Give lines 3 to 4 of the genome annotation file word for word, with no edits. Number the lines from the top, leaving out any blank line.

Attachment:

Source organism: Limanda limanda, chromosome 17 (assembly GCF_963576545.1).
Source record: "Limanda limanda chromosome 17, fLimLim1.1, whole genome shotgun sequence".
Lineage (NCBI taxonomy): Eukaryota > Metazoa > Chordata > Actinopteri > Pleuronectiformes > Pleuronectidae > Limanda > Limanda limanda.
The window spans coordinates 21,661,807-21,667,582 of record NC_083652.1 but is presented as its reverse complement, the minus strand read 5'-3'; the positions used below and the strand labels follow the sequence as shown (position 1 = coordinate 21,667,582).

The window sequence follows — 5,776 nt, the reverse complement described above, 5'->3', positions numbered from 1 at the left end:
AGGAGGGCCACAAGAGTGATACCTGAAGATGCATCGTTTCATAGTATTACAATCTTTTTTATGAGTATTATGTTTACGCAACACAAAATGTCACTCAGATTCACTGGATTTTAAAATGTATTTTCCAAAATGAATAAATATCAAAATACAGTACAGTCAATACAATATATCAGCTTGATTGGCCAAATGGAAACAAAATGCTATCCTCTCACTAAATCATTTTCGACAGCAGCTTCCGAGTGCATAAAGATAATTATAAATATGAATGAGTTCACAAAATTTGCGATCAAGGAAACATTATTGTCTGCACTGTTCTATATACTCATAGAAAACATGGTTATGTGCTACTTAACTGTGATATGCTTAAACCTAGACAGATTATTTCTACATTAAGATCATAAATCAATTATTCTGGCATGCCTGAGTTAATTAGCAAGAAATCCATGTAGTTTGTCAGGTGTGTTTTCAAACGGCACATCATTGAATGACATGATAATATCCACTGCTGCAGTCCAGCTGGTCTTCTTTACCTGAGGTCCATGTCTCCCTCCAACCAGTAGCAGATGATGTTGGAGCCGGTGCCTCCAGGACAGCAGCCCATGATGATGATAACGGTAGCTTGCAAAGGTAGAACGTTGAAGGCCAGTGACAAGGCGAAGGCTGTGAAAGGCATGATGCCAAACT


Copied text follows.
Lineage (NCBI taxonomy): Eukaryota > Metazoa > Chordata > Actinopteri > Pleuronectiformes > Pleuronectidae > Limanda > Limanda limanda.
The window spans coordinates 21,661,807-21,667,582 of record NC_083652.1 but is presented as its reverse complement, the minus strand read 5'-3'; the positions used below and the strand labels follow the sequence as shown (position 1 = coordinate 21,667,582).